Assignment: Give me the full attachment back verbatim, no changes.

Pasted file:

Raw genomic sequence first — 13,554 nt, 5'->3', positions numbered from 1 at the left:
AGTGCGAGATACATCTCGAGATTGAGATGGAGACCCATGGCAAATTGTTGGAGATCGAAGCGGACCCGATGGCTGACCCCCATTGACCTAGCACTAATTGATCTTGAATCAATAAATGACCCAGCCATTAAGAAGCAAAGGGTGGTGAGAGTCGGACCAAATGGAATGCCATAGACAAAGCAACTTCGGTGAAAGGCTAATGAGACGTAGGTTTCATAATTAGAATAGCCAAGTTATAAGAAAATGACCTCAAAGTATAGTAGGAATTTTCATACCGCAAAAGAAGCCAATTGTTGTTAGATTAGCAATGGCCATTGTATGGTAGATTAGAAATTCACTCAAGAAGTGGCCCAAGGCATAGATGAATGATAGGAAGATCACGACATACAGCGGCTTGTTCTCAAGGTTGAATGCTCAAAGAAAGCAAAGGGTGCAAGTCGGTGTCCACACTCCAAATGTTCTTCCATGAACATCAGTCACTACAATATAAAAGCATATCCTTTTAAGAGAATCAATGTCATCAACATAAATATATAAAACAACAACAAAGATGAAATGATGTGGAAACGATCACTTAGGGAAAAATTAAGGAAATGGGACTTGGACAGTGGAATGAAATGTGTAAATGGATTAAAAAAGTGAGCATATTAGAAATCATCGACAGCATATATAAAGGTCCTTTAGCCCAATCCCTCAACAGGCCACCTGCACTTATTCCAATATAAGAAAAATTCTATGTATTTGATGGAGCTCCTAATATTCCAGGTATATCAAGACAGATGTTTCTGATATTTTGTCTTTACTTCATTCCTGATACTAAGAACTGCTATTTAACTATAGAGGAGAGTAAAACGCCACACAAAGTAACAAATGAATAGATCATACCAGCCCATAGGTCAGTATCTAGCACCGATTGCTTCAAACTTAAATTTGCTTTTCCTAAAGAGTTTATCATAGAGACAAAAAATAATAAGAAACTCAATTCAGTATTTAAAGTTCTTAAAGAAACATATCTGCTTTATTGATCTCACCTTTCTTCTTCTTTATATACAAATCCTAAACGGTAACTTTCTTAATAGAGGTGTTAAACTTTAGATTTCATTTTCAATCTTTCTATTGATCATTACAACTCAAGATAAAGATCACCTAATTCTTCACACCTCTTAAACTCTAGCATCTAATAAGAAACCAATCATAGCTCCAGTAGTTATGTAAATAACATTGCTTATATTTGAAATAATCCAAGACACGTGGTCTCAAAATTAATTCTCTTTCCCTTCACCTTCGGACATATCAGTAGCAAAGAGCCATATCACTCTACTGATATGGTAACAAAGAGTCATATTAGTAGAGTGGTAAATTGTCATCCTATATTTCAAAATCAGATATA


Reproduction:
Raw genomic sequence first — 13,554 nt, 5'->3', positions numbered from 1 at the left:
AGTGCGAGATACATCTCGAGATTGAGATGGAGACCCATGGCAAATTGTTGGAGATCGAAGCGGACCCGATGGCTGACCCCCATTGACCTAGCACTAATTGATCTTGAATCAATAAATGACCCAGCCATTAAGAAGCAAAGGGTGGTGAGAGTCGGACCAAATGGAATGCCATAGACAAAGCAACTTCGGTGAAAGGCTAATGAGACGTAGGTTTCATAATTAGAATAGCCAAGTTATAAGAAAATGACCTCAAAGTATAGTAGGAATTTTCATACCGCAAAAGAAGCCAATTGTTGTTAGATTAGCAATGGCCATTGTATGGTAGATTAGAAATTCACTCAAGAAGTGGCCCAAGGCATAGATGAATGATAGGAAGATCACGACATACAGCGGCTTGTTCTCAAGGTTGAATGCTCAAAGAAAGCAAAGGGTGCAAGTCGGTGTCCACACTCCAAATGTTCTTCCATGAACATCAGTCACTACAATATAAAAGCATATCCTTTTAAGAGAATCAATGTCATCAACATAAATATATAAAACAACAACAAAGATGAAATGATGTGGAAACGATCACTTAGGGAAAAATTAAGGAAATGGGACTTGGACAGTGGAATGAAATGTGTAAATGGATTAAAAAAGTGAGCATATTAGAAATCATCGACAGCATATATAAAGGTCCTTTAGCCCAATCCCTCAACAGGCCACCTGCACTTATTCCAATATAAGAAAAATTCTATGTATTTGATGGAGCTCCTAATATTCCAGGTATATCAAGACAGATGTTTCTGATATTTTGTCTTTACTTCATTCCTGATACTAAGAACTGCTATTTAACTATAGAGGAGAGTAAAACGCCACACAAAGTAACAAATGAATAGATCATACCAGCCCATAGGTCAGTATCTAGCACCGATTGCTTCAAACTTAAATTTGCTTTTCCTAAAGAGTTTATCATAGAGACAAAAAATAATAAGAAACTCAATTCAGTATTTAAAGTTCTTAAAGAAACATATCTGCTTTATTGATCTCACCTTTCTTCTTCTTTATATACAAATCCTAAACGGTAACTTTCTTAATAGAGGTGTTAAACTTTAGATTTCATTTTCAATCTTTCTATTGATCATTACAACTCAAGATAAAGATCACCTAATTCTTCACACCTCTTAAACTCTAGCATCTAATAAGAAACCAATCATAGCTCCAGTAGTTATGTAAATAACATTGCTTATATTTGAAATAATCCAAGACACGTGGTCTCAAAATTAATTCTCTTTCCCTTCACCTTCGGACATATCAGTAGCAAAGAGCCATATCACTCTACTGATATGGTAACAAAGAGTCATATTAGTAGAGTGGTAAATTGTCATCCTATATTTCAAAATCAGATATA